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Originally published August 23, 2013 at 9:05 PM | Page modified August 24, 2013 at 10:05 AM

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ValueAct pressure may have played role in Ballmer leaving

ValueAct Holdings has accumulated nearly 1 percent of Microsoft’s stock and has met with directors to push for change.

Seattle Times business reporter

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Like many corporate boards, the nine directors that lead Microsoft are seldom seen or heard when it comes to company matters.

But according to veteran Microsoft analyst Rick Sherlund, Microsoft’s board has been under intense pressure from activist shareholder ValueAct Holdings to improve shareholder value. And that may well have included a threatened proxy battle for a board seat if Microsoft did not replace its CEO.

“It’s not clear how big a role ValueAct played here, but I suspect they were a strong catalyst for change,” Sherlund said. “Threatening to go out and conduct a proxy contest is the equivalent to dragging (Steve) Ballmer as well as the board and Bill (Gates) through the mud for what’s happened to the company over the last 10 years.”

Jeffrey Ubben, ValueAct Capital’s chief executive, did not respond to a request for comment. And in an interview with The Seattle Times, Ballmer was clear that pressure from ValueAct played no role in his decision to retire.

“No. My retirement has nothing to do with that,” Ballmer said. “My retirement has everything to do with what I think is the right long-term timing for Microsoft.”

But Sherlund believes that ValueAct has been accumulating the sort of leverage it needs to effect change.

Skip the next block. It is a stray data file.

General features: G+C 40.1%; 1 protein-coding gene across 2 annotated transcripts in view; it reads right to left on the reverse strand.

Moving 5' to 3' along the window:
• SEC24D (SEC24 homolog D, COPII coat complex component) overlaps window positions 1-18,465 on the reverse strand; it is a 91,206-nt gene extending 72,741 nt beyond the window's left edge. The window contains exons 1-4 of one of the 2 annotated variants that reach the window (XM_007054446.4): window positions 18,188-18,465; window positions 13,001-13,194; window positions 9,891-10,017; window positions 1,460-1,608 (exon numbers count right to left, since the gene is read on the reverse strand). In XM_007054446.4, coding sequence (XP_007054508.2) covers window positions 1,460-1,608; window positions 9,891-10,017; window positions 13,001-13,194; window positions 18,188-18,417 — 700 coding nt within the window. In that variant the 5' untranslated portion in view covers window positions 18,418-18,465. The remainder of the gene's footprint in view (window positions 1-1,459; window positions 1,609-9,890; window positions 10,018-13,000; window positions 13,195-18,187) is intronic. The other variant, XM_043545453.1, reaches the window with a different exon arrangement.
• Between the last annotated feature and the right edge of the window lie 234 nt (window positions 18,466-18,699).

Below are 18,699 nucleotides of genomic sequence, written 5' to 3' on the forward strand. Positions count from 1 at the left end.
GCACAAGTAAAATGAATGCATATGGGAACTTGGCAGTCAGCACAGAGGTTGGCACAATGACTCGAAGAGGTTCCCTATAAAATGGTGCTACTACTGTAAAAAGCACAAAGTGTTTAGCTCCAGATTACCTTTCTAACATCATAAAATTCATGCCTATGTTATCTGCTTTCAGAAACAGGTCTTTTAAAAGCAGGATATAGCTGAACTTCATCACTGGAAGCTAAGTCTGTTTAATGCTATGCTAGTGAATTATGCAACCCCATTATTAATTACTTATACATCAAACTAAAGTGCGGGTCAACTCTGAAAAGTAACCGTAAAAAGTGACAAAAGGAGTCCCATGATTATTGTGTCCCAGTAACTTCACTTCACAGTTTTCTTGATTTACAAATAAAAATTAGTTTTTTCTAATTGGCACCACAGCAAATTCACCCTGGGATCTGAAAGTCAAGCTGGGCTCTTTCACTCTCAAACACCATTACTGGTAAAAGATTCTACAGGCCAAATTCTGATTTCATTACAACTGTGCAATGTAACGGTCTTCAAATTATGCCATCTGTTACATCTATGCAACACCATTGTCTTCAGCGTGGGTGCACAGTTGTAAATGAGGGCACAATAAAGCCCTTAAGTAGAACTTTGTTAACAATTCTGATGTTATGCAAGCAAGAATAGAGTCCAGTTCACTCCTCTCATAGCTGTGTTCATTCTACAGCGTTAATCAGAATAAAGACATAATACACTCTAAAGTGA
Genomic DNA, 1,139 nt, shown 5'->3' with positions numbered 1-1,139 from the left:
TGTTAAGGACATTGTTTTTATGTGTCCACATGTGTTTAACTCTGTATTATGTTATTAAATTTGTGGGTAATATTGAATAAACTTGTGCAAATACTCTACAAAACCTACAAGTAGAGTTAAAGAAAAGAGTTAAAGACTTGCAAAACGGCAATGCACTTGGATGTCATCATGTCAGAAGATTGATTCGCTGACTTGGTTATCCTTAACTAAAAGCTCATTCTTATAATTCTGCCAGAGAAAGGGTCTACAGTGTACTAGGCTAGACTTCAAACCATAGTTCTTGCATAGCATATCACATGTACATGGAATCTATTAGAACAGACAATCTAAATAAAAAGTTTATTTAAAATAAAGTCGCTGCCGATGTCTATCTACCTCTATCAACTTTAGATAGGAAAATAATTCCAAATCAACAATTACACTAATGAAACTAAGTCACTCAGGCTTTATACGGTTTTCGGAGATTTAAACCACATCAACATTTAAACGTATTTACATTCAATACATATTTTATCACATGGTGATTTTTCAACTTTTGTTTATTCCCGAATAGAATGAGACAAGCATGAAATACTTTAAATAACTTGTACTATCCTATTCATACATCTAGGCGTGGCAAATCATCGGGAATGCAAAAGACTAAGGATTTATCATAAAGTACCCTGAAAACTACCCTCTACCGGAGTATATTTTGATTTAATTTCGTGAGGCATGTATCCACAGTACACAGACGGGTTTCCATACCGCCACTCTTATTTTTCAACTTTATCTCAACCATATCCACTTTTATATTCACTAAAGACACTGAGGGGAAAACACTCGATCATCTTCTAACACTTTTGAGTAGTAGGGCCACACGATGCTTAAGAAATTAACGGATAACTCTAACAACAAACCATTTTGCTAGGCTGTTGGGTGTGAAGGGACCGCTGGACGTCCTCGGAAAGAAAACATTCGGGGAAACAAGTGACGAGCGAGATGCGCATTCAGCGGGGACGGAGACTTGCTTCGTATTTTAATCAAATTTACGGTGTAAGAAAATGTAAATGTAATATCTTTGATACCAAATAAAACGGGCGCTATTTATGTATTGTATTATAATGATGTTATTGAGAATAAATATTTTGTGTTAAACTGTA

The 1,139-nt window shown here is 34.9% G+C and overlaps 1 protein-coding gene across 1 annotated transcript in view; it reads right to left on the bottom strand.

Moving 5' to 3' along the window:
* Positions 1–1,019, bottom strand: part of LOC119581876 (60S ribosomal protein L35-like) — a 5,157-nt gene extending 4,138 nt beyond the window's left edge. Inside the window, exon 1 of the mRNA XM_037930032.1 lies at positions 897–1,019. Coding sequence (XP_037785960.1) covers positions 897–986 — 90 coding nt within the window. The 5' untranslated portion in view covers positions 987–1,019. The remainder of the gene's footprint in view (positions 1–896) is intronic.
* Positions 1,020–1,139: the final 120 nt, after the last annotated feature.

While the firm owns about 1 percent of the outstanding shares, Sherlund believes it has the support of a large number of shareholders who have watched Microsoft’s shares languish for more than a decade.

Shareholders certainly applauded the news of Ballmer’s departure. The stock climbed as high at $35.20, before closing at $34.75, a 7 percent jump.

In July, Reuters reported that members of Microsoft’s board met with ValueAct to discuss its demands for a board seat. Reuters also reported that high among ValueAct’s concerns was the lack of succession planning for Ballmer.

Microsoft director John Thompson told The Seattle Times in an interview that the board has been focused on succession.

“We’ve had a process under way for quite some time,” said Thompson, chief executive of Virtual Instruments and the former CEO of security software maker Symantec. “I’ve been on the board myself for about 18 months, and in every meeting we’ve talked about succession.”

One question that remains is whether Ballmer’s pending departure will be enough to quell ValueAct. Sherlund doesn’t think so.

“I don’t think they are in it to see the stock go over $35,” Sherlund said. “This is not finished. They want it over $40.”

Now Sherlund is looking toward Aug. 30. That’s the deadline by which shareholders must notify Microsoft of intentions to fight a proxy battle.

Sherlund thinks ValueAct will push for a commitment from Microsoft to massively buy back stock and increase its dividend in order to boost shareholder value by then in exchange for holding off on a proxy fight.

“ValueAct could say, ‘I don’t need to be on the board if Microsoft does that,’ ” Sherlund said.

Jay Greene: 206-464-2231 or jgreene@seattletimes.com. Twitter: iamjaygreene

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